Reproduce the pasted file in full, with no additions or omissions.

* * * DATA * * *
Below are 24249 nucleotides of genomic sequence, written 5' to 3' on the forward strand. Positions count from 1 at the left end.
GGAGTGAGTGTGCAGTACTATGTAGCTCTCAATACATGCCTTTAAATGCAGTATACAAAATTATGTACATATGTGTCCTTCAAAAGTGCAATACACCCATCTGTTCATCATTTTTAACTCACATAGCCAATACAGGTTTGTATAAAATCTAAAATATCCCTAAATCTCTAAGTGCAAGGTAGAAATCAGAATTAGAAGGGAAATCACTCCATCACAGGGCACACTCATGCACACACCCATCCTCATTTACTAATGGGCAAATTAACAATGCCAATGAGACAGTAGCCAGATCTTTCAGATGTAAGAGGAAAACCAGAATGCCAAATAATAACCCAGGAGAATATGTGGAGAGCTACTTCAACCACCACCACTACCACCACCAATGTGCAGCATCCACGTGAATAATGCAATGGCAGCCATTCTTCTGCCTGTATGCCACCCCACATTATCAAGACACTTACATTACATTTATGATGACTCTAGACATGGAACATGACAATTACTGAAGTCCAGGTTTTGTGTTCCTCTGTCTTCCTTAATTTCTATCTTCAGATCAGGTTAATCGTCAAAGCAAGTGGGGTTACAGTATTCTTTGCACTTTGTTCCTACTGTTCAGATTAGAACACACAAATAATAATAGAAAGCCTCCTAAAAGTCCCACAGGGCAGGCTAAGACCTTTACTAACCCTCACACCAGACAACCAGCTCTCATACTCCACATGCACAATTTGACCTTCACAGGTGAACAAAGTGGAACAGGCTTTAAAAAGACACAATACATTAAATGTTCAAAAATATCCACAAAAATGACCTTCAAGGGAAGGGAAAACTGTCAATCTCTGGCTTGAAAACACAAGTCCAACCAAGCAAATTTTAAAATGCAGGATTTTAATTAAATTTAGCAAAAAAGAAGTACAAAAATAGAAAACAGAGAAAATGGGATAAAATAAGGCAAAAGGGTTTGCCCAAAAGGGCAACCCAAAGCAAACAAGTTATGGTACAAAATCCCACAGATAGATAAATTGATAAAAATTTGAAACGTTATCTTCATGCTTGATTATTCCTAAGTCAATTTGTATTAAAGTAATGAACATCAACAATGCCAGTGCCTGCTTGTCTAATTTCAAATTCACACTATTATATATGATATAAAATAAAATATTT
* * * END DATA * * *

Below are 24249 nucleotides of genomic sequence, written 5' to 3' on the forward strand. Positions count from 1 at the left end.
GGAGTGAGTGTGCAGTACTATGTAGCTCTCAATACATGCCTTTAAATGCAGTATACAAAATTATGTACATATGTGTCCTTCAAAAGTGCAATACACCCATCTGTTCATCATTTTTAACTCACATAGCCAATACAGGTTTGTATAAAATCTAAAATATCCCTAAATCTCTAAGTGCAAGGTAGAAATCAGAATTAGAAGGGAAATCACTCCATCACAGGGCACACTCATGCACACACCCATCCTCATTTACTAATGGGCAAATTAACAATGCCAATGAGACAGTAGCCAGATCTTTCAGATGTAAGAGGAAAACCAGAATGCCAAATAATAACCCAGGAGAATATGTGGAGAGCTACTTCAACCACCACCACTACCACCACCAATGTGCAGCATCCACGTGAATAATGCAATGGCAGCCATTCTTCTGCCTGTATGCCACCCCACATTATCAAGACACTTACATTACATTTATGATGACTCTAGACATGGAACATGACAATTACTGAAGTCCAGGTTTTGTGTTCCTCTGTCTTCCTTAATTTCTATCTTCAGATCAGGTTAATCGTCAAAGCAAGTGGGGTTACAGTATTCTTTGCACTTTGTTCCTACTGTTCAGATTAGAACACACAAATAATAATAGAAAGCCTCCTAAAAGTCCCACAGGGCAGGCTAAGACCTTTACTAACCCTCACACCAGACAACCAGCTCTCATACTCCACATGCACAATTTGACCTTCACAGGTGAACAAAGTGGAACAGGCTTTAAAAAGACACAATACATTAAATGTTCAAAAATATCCACAAAAATGACCTTCAAGGGAAGGGAAAACTGTCAATCTCTGGCTTGAAAACACAAGTCCAACCAAGCAAATTTTAAAATGCAGGATTTTAATTAAATTTAGCAAAAAAGAAGTACAAAAATAGAAAACAGAGAAAATGGGATAAAATAAGGCAAAAGGGTTTGCCCAAAAGGGCAACCCAAAGCAAACAAGTTATGGTACAAAATCCCACAGATAGATAAATTGATAAAAATTTGAAACGTTATCTTCATGCTTGATTATTCCTAAGTCAATTTGTATTAAAGTAATGAACATCAACAATGCCAGTGCCTGCTTGTCTAATTTCAAATTCACACTATTATATATGATATAAAATAAAATATTT